ShareThis Page

Williamson leads by 1 shot in Travelers

| Sunday, June 24, 2007

CROMWELL, Conn. - Jay Williamson shot a 3-under-par 67 Saturday to take a one-shot lead over Hunter Mahan after three rounds of the Travelers Championship.

Williamson, playing on a sponsor's exemption, bested second-round co-leader David Toms and first-round leader Mahan over the final four holes to finish 11-under after 54 holes.

"I wasn't really looking at the leaderboards," he said. "I figured if I could just keep making birdies, making good swings, I've got 18 holes and we'll figure it out tomorrow."

He hit an 8-foot birdie putt on the par-4 No. 15 to go 11-under and made par the rest of the way, nearly chipping in for birdie on the 18th.

"I don't usually get excited on the golf course," he said. "But if that ball would have gone in, I don't know what I would have done."

Toms, a 12-time winner on Tour, including the 2001 PGA Championship, has five top-10 finishes this year. But he bogeyed the par-3 16th, and he fell two back after his drive on the signature 17th hole found the water.

His 69 was good enough for third place a stroke behind Mahan, who shot a 67.

"I'm in good shape for tomorrow," Toms said. "I just have to keep playing. I feel I can play this golf course well."

So can Mahan, who finished second here a year ago. He had a tournament-best 62 Thursday and hit 71 on a windy Friday. He said there is just something about the course that brings out the best in his game.

"You just see the greens a little better than in most places," he said. "You see your tee shots better, the yardage seems better, just everything is easier for you."

Williamson, 40, is a regular on the Nationwide Tour who graduated from nearby Trinity College in Hartford, where he played baseball and hockey.

He says he didn't even know this Tour event existed when he was in school.

Now he's playing for a two-year Tour exemption.

Williamson was trailing by one when he birdied No. 15. After Toms and Mahan bogeyed the 16th, he saved par to take sole possession of the lead.

Fred Funk, a gallery favorite, shot a 67 to finish alone in fourth place.

Pat Perez and Nick O'Hern were four back at 7-under. O'Hern, who shot a 66 Saturday, has never won on tour, but finished second at last season's Booz Allen Classic, which also came just after the U.S. Open.


In Pittsford, N.Y., Lorena Ochoa shot a 5-under-par 67 to take a one-stroke lead over South Korean rookie In-Kyung Kim after three rounds.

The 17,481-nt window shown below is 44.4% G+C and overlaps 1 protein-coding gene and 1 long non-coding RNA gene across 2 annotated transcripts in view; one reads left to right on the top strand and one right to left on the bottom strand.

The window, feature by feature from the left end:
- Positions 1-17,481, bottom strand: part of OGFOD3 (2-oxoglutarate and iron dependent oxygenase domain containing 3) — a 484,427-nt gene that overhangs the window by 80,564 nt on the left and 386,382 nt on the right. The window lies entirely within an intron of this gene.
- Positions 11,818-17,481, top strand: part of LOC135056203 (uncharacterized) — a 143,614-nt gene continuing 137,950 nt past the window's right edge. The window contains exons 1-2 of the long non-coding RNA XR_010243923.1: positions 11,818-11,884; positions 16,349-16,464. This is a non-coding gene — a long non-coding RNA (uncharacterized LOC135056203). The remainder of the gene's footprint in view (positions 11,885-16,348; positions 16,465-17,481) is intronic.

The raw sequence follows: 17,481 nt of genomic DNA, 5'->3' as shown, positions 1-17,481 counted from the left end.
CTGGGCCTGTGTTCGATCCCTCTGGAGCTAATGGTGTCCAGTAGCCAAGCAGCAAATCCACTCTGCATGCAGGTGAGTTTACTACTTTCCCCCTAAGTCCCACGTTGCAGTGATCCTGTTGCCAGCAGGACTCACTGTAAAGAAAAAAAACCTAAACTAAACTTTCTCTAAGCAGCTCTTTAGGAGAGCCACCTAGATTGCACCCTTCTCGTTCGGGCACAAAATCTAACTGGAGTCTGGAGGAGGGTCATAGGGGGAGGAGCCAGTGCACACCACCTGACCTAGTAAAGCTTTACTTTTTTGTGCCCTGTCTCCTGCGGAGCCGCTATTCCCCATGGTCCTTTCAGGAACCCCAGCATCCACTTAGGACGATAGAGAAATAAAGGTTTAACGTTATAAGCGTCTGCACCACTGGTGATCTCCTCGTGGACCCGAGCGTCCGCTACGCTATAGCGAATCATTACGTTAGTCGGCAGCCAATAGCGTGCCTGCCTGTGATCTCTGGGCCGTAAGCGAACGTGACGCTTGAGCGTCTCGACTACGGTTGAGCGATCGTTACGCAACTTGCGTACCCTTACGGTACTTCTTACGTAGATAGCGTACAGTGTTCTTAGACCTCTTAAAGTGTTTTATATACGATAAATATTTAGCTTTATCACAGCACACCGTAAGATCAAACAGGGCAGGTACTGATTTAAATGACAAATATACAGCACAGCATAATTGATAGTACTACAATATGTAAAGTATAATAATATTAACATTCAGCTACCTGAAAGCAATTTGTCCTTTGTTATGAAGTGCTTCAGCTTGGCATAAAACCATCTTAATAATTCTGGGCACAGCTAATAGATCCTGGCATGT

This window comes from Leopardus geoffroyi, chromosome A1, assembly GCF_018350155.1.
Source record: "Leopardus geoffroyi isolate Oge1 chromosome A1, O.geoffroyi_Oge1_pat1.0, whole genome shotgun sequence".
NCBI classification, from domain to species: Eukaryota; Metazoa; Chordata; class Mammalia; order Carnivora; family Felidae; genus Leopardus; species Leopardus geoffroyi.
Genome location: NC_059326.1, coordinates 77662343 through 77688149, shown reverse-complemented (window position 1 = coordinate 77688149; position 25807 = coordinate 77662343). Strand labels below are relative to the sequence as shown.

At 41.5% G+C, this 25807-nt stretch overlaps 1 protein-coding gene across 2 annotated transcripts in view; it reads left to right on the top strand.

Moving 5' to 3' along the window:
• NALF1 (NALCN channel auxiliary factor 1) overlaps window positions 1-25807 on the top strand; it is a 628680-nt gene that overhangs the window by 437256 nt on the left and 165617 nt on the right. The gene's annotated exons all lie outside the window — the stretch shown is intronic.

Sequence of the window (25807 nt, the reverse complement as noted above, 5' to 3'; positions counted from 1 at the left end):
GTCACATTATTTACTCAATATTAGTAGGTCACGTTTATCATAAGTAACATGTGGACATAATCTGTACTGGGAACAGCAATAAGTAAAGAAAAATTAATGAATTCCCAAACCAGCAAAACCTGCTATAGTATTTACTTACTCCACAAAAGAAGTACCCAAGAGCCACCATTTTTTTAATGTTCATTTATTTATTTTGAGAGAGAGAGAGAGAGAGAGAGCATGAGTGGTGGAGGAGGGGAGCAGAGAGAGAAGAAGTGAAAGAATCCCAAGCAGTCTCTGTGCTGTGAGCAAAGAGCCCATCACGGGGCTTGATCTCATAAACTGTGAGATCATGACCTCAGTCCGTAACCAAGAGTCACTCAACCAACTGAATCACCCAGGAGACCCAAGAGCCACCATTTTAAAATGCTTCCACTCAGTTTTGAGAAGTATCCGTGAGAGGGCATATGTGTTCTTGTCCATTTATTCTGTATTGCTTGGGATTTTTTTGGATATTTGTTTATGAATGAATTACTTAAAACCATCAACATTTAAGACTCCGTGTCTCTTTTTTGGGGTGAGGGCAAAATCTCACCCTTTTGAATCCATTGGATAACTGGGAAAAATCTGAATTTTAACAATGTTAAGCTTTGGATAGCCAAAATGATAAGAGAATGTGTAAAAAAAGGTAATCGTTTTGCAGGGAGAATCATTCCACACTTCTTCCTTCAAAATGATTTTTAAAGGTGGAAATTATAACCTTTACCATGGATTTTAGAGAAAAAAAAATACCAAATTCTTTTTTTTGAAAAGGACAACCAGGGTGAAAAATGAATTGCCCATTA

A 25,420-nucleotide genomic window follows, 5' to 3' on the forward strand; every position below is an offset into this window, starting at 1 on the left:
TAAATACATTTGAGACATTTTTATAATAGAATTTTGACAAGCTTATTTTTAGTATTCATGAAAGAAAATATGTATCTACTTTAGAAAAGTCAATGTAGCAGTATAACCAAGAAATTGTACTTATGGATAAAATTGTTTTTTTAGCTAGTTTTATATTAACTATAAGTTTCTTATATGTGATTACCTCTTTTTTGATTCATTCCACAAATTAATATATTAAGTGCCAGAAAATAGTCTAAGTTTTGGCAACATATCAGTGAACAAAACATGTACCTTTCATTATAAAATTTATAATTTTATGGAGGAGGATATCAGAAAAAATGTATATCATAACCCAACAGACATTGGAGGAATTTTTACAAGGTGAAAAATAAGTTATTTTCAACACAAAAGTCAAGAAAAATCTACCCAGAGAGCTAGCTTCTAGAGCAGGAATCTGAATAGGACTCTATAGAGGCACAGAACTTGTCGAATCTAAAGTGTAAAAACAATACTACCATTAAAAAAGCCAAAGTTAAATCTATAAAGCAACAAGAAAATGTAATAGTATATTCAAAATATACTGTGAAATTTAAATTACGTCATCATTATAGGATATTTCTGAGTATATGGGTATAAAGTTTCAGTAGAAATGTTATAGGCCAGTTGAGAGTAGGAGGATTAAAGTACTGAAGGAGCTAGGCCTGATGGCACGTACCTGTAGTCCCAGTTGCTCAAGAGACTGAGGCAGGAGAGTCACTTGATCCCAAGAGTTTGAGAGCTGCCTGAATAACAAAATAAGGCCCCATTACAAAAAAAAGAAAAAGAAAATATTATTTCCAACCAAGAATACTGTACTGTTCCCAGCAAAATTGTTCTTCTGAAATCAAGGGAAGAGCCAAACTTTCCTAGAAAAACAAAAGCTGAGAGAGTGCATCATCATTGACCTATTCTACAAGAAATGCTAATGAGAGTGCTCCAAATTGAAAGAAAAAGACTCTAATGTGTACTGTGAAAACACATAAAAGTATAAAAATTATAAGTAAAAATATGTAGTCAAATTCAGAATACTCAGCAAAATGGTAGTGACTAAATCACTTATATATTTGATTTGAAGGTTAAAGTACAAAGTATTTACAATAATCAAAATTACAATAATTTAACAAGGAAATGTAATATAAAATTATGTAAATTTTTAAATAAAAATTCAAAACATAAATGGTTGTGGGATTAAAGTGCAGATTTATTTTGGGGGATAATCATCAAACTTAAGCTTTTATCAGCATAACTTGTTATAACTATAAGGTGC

Ochoa, who tops the money list with $1.25 million, closed with two birdies and will enter the final round at 9-under 207.

The 19-year-old Kim, whose best finish was a tie for fourth at last month's Corning Classic, sank a 25-foot birdie putt on No. 17 for a 71. That kept her close heading into today at the tree-lined Locust Hill course.

First-round leader Cristi Kerr rallied with a 70 to move into third place at 5 under.

Kerr was one ahead of Lindsey Wright (72), Mi Hyun Kim (75) of South Korea, A.J. Eathorne (69) and Angela Stanford (73).

European PGA Tour

In Munich, Germany, Jose-Filipe Lima shot a 2-under 70 to move into a tie with Niclas Fasth at 11-under and a share of a two-stroke lead after the third round.

Lima has won once on the European Tour -- at the St. Omer Open in 2004.

Fasth, who held the overnight lead, shot a 73, with a birdie on the 18th. Peter Hanson (74) was second at the start of the day, but had four bogeys in his first five holes

Wind gusts of up to 40 mph made play difficult on the Munchen-Nord course.

Paul Casey (74) also slipped off the leaderboard, and Paul Broadhurst, who was 5-under after 36 holes, shot a 79.

TribLIVE commenting policy

You are solely responsible for your comments and by using you agree to our Terms of Service.

We moderate comments. Our goal is to provide substantive commentary for a general readership. By screening submissions, we provide a space where readers can share intelligent and informed commentary that enhances the quality of our news and information.

While most comments will be posted if they are on-topic and not abusive, moderating decisions are subjective. We will make them as carefully and consistently as we can. Because of the volume of reader comments, we cannot review individual moderation decisions with readers.

We value thoughtful comments representing a range of views that make their point quickly and politely. We make an effort to protect discussions from repeated comments either by the same reader or different readers

We follow the same standards for taste as the daily newspaper. A few things we won't tolerate: personal attacks, obscenity, vulgarity, profanity (including expletives and letters followed by dashes), commercial promotion, impersonations, incoherence, proselytizing and SHOUTING. Don't include URLs to Web sites.

We do not edit comments. They are either approved or deleted. We reserve the right to edit a comment that is quoted or excerpted in an article. In this case, we may fix spelling and punctuation.

We welcome strong opinions and criticism of our work, but we don't want comments to become bogged down with discussions of our policies and we will moderate accordingly.

We appreciate it when readers and people quoted in articles or blog posts point out errors of fact or emphasis and will investigate all assertions. But these suggestions should be sent via e-mail. To avoid distracting other readers, we won't publish comments that suggest a correction. Instead, corrections will be made in a blog post or in an article.

click me